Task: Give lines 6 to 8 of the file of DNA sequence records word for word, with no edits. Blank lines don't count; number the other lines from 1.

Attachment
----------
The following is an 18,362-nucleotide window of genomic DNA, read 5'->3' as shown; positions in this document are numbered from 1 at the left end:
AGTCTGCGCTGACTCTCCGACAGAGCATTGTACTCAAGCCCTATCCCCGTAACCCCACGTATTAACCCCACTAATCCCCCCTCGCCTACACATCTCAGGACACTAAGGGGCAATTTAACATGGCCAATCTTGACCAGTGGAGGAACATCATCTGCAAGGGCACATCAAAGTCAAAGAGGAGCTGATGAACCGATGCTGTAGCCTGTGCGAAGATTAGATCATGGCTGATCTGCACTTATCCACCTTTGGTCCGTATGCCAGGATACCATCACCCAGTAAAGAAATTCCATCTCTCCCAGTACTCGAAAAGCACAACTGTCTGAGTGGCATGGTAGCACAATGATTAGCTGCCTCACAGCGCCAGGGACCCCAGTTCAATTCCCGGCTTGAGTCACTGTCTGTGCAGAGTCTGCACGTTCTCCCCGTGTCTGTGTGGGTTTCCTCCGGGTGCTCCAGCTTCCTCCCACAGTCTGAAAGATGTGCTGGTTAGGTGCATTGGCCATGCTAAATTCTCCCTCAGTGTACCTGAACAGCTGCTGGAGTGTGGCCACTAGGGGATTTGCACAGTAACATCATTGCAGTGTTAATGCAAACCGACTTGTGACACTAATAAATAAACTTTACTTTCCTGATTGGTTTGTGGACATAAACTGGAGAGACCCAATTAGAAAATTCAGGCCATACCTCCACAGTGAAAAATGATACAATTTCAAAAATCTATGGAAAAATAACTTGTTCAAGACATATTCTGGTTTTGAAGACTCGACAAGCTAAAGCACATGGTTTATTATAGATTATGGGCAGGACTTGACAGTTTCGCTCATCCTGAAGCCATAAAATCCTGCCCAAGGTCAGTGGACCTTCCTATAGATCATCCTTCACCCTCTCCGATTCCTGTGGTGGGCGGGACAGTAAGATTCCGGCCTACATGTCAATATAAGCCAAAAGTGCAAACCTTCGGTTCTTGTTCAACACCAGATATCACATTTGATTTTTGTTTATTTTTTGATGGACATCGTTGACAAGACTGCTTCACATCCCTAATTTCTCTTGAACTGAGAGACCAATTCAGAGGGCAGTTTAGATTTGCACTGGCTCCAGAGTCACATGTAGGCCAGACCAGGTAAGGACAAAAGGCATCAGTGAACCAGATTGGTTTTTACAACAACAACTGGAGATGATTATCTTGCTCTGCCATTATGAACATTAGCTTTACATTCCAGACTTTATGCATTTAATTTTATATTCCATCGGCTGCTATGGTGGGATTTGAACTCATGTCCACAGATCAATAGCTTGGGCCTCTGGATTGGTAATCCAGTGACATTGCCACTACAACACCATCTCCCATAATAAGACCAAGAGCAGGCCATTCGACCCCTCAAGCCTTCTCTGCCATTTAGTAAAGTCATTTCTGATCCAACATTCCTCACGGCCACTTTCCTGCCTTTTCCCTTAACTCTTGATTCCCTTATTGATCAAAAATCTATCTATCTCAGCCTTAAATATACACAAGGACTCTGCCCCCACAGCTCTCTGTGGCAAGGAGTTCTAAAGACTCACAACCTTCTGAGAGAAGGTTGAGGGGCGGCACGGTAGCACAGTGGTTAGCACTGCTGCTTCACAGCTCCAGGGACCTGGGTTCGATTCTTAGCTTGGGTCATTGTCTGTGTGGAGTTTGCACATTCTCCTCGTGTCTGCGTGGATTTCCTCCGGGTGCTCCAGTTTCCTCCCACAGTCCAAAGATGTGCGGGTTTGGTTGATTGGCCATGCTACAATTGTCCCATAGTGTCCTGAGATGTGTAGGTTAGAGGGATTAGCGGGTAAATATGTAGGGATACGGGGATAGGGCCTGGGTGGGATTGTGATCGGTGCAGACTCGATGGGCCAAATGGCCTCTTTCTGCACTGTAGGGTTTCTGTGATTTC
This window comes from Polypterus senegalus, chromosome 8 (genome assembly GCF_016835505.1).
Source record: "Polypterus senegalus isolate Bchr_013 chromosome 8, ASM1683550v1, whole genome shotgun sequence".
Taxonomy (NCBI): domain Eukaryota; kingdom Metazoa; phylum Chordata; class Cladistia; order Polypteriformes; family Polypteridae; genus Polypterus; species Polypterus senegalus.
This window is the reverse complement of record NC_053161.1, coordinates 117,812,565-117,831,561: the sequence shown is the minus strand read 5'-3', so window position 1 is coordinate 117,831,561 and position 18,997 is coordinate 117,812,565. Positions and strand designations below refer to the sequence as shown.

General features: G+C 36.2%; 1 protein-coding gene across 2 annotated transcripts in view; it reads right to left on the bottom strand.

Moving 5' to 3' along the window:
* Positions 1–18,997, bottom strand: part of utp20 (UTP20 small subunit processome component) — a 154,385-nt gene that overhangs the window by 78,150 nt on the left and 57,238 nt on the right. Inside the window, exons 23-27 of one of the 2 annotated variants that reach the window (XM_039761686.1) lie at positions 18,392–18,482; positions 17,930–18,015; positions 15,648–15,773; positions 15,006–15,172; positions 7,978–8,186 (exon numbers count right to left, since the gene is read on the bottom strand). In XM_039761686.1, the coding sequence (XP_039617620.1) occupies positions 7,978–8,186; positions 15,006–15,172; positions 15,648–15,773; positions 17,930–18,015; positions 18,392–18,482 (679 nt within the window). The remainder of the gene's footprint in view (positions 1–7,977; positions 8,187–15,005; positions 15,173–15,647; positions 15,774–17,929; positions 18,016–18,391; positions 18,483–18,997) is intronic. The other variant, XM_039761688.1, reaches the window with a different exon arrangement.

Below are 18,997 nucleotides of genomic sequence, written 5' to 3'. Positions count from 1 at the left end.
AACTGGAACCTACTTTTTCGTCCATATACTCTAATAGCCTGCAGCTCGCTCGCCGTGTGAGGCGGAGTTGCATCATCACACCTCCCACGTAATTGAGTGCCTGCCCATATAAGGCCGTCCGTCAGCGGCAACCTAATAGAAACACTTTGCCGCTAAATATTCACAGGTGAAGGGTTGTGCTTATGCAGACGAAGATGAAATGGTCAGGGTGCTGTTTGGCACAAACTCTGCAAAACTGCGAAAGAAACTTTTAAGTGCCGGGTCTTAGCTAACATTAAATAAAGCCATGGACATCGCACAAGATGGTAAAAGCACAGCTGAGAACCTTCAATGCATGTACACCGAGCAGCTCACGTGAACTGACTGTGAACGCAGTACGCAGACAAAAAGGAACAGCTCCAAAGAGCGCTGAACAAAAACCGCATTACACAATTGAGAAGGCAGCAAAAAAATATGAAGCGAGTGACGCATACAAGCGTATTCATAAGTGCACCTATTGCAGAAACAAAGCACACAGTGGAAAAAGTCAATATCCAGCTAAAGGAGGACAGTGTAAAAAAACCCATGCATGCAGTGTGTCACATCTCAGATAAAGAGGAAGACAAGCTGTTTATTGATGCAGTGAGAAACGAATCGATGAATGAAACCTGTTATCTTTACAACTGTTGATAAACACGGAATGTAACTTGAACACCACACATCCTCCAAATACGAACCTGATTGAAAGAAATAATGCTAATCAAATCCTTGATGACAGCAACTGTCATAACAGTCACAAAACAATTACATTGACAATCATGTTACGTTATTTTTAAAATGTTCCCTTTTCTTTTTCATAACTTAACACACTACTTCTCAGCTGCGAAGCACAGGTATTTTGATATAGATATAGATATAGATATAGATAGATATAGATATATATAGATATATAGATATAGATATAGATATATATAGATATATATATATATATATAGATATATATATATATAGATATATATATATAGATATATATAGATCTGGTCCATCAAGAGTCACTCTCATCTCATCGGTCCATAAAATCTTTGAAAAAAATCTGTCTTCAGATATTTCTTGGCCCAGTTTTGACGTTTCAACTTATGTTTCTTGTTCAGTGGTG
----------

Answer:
This window is the reverse complement of record NC_053161.1, coordinates 117,812,565-117,831,561: the sequence shown is the minus strand read 5'-3', so window position 1 is coordinate 117,831,561 and position 18,997 is coordinate 117,812,565. Positions and strand designations below refer to the sequence as shown.

General features: G+C 36.2%; 1 protein-coding gene across 2 annotated transcripts in view; it reads right to left on the bottom strand.

Moving 5' to 3' along the window: